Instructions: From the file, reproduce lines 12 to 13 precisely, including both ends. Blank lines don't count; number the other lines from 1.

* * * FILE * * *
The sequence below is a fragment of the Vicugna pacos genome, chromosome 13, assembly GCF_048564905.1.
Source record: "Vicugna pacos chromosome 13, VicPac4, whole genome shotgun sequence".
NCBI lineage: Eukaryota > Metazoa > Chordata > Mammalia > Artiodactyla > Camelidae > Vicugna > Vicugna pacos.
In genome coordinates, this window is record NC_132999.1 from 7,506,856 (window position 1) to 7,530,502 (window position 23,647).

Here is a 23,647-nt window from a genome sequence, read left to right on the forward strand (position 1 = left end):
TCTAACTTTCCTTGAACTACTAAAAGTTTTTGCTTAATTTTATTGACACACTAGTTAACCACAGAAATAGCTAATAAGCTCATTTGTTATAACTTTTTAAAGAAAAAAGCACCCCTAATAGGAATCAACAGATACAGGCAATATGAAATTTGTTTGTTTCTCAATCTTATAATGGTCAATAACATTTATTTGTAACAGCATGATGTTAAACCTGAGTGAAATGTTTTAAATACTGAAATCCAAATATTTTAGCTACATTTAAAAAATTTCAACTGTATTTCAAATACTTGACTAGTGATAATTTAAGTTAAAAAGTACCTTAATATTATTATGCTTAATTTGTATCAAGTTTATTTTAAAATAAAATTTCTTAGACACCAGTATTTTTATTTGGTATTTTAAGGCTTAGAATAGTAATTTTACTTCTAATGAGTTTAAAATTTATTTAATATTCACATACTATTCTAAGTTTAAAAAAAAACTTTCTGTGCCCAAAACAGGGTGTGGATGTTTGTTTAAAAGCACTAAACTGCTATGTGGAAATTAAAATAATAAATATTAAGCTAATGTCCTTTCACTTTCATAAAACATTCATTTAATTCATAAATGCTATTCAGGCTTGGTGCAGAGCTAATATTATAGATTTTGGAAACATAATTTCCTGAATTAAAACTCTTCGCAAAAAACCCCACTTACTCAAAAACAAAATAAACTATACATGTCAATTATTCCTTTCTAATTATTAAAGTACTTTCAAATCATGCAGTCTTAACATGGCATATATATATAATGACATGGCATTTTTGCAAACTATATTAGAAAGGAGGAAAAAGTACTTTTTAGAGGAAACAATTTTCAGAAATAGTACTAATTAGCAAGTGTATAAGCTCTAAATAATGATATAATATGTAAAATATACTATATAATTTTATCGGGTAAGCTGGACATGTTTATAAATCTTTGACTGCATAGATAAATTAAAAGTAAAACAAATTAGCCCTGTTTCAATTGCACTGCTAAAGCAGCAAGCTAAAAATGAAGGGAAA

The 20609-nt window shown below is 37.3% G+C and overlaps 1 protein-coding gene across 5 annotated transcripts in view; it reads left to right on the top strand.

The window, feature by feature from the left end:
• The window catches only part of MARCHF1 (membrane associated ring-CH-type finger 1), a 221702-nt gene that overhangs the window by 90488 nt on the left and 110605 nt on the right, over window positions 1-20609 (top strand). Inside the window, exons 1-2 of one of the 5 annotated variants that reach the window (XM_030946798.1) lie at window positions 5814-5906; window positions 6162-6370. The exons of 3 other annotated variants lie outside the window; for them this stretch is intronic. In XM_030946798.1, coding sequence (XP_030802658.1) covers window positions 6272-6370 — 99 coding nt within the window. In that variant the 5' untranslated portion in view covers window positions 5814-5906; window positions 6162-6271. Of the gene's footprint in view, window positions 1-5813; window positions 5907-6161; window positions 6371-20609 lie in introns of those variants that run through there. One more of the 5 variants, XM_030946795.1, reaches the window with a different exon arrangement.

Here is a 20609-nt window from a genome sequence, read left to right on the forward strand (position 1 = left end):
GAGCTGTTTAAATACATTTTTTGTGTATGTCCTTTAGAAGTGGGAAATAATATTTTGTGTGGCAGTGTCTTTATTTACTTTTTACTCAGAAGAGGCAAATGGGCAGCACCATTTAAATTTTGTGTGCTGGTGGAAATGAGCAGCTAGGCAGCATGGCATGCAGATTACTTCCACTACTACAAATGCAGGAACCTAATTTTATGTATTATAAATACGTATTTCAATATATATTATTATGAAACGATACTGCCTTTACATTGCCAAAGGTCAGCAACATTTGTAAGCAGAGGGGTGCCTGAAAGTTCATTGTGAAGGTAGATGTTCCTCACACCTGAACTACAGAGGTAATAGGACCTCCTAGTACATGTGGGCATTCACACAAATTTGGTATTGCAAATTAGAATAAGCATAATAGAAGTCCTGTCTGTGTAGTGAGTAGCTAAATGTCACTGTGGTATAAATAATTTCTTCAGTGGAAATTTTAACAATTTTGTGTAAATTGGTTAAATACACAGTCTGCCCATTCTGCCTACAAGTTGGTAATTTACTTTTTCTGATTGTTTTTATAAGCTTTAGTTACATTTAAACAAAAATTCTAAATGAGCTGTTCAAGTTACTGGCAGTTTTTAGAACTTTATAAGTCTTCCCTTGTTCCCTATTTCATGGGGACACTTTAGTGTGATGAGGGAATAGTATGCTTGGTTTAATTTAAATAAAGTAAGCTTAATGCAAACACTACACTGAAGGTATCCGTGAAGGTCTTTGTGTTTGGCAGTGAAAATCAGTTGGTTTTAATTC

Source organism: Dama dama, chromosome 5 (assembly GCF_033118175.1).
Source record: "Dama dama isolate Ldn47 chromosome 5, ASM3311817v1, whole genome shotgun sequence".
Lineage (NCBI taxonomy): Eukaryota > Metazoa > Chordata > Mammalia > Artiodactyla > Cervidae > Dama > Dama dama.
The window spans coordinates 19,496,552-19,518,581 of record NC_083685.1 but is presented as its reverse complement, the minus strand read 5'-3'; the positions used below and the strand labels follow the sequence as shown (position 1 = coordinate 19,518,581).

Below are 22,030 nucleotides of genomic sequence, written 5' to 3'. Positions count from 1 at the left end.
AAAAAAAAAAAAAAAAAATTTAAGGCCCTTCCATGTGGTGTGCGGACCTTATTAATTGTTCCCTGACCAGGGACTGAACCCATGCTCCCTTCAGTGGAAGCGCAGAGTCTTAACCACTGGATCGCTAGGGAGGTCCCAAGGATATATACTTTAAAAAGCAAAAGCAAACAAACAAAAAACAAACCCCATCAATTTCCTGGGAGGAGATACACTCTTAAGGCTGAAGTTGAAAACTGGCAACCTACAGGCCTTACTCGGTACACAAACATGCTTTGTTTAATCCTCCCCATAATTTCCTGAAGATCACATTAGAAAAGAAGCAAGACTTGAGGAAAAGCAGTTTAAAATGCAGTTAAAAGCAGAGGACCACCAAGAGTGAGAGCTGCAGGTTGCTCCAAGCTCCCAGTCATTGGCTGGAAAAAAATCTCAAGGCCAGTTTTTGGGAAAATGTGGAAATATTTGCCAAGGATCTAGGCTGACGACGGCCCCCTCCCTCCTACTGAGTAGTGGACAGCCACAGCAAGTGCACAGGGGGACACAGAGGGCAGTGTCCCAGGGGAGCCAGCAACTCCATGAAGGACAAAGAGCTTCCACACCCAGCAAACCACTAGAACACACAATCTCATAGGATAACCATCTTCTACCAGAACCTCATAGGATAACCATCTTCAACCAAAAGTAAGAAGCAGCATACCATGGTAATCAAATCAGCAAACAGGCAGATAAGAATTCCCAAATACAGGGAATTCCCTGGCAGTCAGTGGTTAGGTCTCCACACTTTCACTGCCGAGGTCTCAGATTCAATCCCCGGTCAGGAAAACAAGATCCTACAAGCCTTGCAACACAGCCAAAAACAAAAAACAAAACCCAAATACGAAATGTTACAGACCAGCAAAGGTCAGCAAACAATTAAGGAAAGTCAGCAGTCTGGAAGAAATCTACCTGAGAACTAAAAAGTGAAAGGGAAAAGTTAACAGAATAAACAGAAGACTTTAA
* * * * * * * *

Source organism: Dama dama, chromosome 5 (assembly GCF_033118175.1).
Source record: "Dama dama isolate Ldn47 chromosome 5, ASM3311817v1, whole genome shotgun sequence".